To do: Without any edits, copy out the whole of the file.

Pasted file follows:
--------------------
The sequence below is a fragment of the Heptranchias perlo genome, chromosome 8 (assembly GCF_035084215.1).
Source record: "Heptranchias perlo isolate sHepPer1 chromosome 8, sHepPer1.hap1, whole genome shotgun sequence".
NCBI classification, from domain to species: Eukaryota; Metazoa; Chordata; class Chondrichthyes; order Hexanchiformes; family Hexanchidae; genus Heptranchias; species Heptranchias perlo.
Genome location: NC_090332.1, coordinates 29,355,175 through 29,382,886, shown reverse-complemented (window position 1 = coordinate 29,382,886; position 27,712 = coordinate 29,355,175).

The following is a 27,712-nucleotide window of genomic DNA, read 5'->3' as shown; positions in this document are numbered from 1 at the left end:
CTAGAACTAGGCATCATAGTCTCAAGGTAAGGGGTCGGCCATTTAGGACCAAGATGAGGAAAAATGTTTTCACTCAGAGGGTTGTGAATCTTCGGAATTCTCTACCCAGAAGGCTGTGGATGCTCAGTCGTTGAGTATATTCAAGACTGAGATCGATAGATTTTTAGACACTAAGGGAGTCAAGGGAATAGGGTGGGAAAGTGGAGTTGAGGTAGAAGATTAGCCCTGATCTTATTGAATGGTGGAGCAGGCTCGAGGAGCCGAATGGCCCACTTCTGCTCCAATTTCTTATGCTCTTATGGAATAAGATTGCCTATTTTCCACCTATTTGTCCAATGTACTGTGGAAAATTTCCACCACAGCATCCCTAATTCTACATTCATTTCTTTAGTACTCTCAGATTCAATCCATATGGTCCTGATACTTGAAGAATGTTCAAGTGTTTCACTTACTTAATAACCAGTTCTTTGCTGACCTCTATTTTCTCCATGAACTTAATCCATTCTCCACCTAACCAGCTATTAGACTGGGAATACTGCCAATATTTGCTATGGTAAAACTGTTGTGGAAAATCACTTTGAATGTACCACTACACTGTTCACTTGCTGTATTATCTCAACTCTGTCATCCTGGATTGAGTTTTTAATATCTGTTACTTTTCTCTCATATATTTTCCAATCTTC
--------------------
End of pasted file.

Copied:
The sequence below is a fragment of the Heptranchias perlo genome, chromosome 8 (assembly GCF_035084215.1).
Source record: "Heptranchias perlo isolate sHepPer1 chromosome 8, sHepPer1.hap1, whole genome shotgun sequence".
NCBI classification, from domain to species: Eukaryota; Metazoa; Chordata; class Chondrichthyes; order Hexanchiformes; family Hexanchidae; genus Heptranchias; species Heptranchias perlo.
Genome location: NC_090332.1, coordinates 29,355,175 through 29,382,886, shown reverse-complemented (window position 1 = coordinate 29,382,886; position 27,712 = coordinate 29,355,175).

The following is a 27,712-nucleotide window of genomic DNA, read 5'->3' as shown; positions in this document are numbered from 1 at the left end:
CTAGAACTAGGCATCATAGTCTCAAGGTAAGGGGTCGGCCATTTAGGACCAAGATGAGGAAAAATGTTTTCACTCAGAGGGTTGTGAATCTTCGGAATTCTCTACCCAGAAGGCTGTGGATGCTCAGTCGTTGAGTATATTCAAGACTGAGATCGATAGATTTTTAGACACTAAGGGAGTCAAGGGAATAGGGTGGGAAAGTGGAGTTGAGGTAGAAGATTAGCCCTGATCTTATTGAATGGTGGAGCAGGCTCGAGGAGCCGAATGGCCCACTTCTGCTCCAATTTCTTATGCTCTTATGGAATAAGATTGCCTATTTTCCACCTATTTGTCCAATGTACTGTGGAAAATTTCCACCACAGCATCCCTAATTCTACATTCATTTCTTTAGTACTCTCAGATTCAATCCATATGGTCCTGATACTTGAAGAATGTTCAAGTGTTTCACTTACTTAATAACCAGTTCTTTGCTGACCTCTATTTTCTCCATGAACTTAATCCATTCTCCACCTAACCAGCTATTAGACTGGGAATACTGCCAATATTTGCTATGGTAAAACTGTTGTGGAAAATCACTTTGAATGTACCACTACACTGTTCACTTGCTGTATTATCTCAACTCTGTCATCCTGGATTGAGTTTTTAATATCTGTTACTTTTCTCTCATATATTTTCCAATCTTC